Like many fellow SAP developers, I have taken the openSAP course Writing Testable Code for ABAP by Jurgen Heymann and Thomas Hammer. If you haven’t taken it, I highly recommend it. I have been wanting to get my head around these concepts, but didn’t really have the first notion of how to go about it let alone properly code for it. This course helped a great deal and provided some much-needed background on the concepts of Test Driven Development (TDD) and unit testing. Additionally, I follow the posts of the many other members such as Paul Hardy and Matthew Billingham, who also promote the concepts.
I recently had the opportunity to apply this practice on a piece of work enhancing inbound IDOC processing. When certain conditions are met, an additional database record must be created in a table separate from what is normally used. My approach was to use the “Island of Happiness” as described in week 3 of the course. With this approach in mind, I set about creating a new global class to perform the required task.
I should point out that I am still learning the processes of this new paradigm (to me at least) and it may appear that I am thrashing around at this, but this is simply how I personally learn best. Trial and error.
Without thinking, I created my new class and plopped a couple of new static methods, at which point, I stopped, realizing I should be using an interface. Since I code in Eclipse, I simply added the INTERFACES code line in my public section and used Eclipse’s cool “Quick Assist” link to generate the baseline interface. From this I simply used another quick assist to pull what methods I had already created up into the interface.
Great, interface created, on to implementing my methods. But wait, I am trying to use TDD. This is the thing for me, part of this new paradigm is remembering to perform the steps in the order prescribed by the course. So, I shifted my focus to the unit test class and established the basic framework. I added what I thought were the relevant tests for my new methods, which passed on the first try. Hmm… but it still did not seem correct.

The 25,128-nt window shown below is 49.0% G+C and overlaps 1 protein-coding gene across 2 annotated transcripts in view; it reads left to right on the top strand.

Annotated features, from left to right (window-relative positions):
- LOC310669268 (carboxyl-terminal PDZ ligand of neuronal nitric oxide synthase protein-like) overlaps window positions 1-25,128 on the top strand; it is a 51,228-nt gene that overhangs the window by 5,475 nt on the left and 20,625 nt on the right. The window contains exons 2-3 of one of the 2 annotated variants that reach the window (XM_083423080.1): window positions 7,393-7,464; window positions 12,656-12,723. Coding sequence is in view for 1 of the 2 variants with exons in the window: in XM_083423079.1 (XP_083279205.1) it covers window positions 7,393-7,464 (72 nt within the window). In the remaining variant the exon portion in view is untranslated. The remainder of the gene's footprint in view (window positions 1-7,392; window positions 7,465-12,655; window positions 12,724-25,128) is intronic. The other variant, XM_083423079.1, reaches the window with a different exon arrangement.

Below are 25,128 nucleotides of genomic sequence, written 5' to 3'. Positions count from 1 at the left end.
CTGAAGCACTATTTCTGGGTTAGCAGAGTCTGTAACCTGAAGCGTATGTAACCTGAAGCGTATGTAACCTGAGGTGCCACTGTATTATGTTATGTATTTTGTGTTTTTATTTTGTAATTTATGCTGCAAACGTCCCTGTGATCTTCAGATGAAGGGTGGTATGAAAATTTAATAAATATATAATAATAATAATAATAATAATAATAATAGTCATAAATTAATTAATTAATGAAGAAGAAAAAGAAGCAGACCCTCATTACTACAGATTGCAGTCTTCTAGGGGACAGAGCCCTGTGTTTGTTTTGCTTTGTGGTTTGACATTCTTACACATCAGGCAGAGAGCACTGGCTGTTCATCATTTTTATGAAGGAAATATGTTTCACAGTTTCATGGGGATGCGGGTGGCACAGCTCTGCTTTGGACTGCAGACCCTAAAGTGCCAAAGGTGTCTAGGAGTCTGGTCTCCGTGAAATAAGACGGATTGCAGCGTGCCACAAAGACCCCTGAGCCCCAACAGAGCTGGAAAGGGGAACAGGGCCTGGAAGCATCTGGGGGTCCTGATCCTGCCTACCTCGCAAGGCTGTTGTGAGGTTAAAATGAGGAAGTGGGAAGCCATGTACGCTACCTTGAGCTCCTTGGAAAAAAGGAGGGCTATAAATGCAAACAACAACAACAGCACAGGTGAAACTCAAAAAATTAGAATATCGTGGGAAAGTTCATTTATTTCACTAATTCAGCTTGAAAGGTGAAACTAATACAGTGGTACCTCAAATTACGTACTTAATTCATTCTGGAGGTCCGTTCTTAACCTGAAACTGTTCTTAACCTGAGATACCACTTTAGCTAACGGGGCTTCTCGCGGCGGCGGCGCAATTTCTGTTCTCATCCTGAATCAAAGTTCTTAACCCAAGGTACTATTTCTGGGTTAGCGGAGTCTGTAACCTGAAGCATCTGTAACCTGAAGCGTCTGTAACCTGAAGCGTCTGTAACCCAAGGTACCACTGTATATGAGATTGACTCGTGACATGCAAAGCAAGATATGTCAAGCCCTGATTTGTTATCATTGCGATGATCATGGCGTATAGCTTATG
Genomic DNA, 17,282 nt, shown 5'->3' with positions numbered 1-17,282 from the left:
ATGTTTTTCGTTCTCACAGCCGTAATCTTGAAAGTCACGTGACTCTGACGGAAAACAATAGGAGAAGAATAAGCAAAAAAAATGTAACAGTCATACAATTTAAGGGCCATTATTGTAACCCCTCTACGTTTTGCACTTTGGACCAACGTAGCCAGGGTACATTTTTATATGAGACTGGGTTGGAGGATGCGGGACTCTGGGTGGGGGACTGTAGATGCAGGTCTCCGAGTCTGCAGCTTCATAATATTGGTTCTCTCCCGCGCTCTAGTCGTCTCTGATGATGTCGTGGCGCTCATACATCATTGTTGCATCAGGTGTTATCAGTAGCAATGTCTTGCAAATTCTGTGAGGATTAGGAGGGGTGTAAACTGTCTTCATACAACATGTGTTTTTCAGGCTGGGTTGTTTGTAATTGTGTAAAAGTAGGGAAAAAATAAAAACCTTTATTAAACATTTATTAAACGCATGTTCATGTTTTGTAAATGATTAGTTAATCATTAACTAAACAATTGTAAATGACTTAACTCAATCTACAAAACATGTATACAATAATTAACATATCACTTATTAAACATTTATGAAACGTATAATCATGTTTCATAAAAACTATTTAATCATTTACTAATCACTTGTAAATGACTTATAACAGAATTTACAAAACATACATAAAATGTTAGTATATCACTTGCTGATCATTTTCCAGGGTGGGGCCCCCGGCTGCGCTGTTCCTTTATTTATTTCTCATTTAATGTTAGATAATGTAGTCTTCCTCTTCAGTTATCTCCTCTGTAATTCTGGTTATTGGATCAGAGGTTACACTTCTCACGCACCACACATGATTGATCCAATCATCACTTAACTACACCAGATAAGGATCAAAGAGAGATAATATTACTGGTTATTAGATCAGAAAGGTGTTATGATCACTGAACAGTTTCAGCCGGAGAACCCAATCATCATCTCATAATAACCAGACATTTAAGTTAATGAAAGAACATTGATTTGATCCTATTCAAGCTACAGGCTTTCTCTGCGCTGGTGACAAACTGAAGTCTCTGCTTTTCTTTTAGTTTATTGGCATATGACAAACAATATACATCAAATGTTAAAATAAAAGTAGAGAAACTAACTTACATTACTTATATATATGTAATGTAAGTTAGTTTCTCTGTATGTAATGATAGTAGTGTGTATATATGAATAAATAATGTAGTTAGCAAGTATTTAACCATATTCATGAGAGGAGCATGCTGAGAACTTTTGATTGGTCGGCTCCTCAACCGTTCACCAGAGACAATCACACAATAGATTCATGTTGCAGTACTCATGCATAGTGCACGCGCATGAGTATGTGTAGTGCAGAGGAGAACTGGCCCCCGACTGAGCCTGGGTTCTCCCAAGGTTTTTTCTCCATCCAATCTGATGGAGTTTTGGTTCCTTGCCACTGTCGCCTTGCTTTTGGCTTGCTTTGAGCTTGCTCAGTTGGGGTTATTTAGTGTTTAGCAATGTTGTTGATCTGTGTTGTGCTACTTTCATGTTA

Realizing my first couple of static methods rely on database reads, I had to think about that for a bit. This forced me to stop and rethink my approach to these initial methods. In very general terms…
- I needed an interface/class to handle the database read.
- I created the database interface and related class to handle database access (DAO).
- How to do I use this in my new IDOC class?
- Go back to the class static method implementation and convert the database access to use the DAO.
- Go back to my original interface add an injector method to inject the DAO.
- Implement the injector method.
- Back to the unit class, implement my DAO interface/stub class.
- Inject it into the instantiated IDOC class object.
I went back and forth like this for two or three other instance methods which required database access. In the end I lost track of the TDD process and focused more on getting the code under test (CUT) and the test correct.
Additionally, there could be some debate as to how to “inject” the DAO object, via the constructor or via a special injector method, or other means. I chose the injector method, simply because it made more sense for me at this point in the process. I am certainly open to discussion on this point.
Separately, as I created my test cases/methods, I discovered that based on the way I was coding the CUT and my unit tests, I would get false positives, sometimes based on incorrect interpretations of what I was supposed to get as a result and sometimes which unit test assertion I chose to use. As a result, I spent quite a lot of time going back and forth between the CUT and the tests and fine tuning both.
At the end of the day, it probably took triple the amount of time it would normally take for me to complete this, relatively small piece of code. However, the final product, in my opinion, was far superior to what I would have created.
Over time, with enough opportunity and practice, I think I can become much more proficient at TDD and creating unit tests, resulting in more robust code. The most important takeaway, for me, is to plan out the approaches/processes more carefully, so to know where and what will be need for interfaces/classes to handle processes outside of what the CUT is supposed to do; i.e. database access, function calls, etc.
If I can master this methodology, It’ll be all the better, as SAP and ABAP development move further into the 21st century.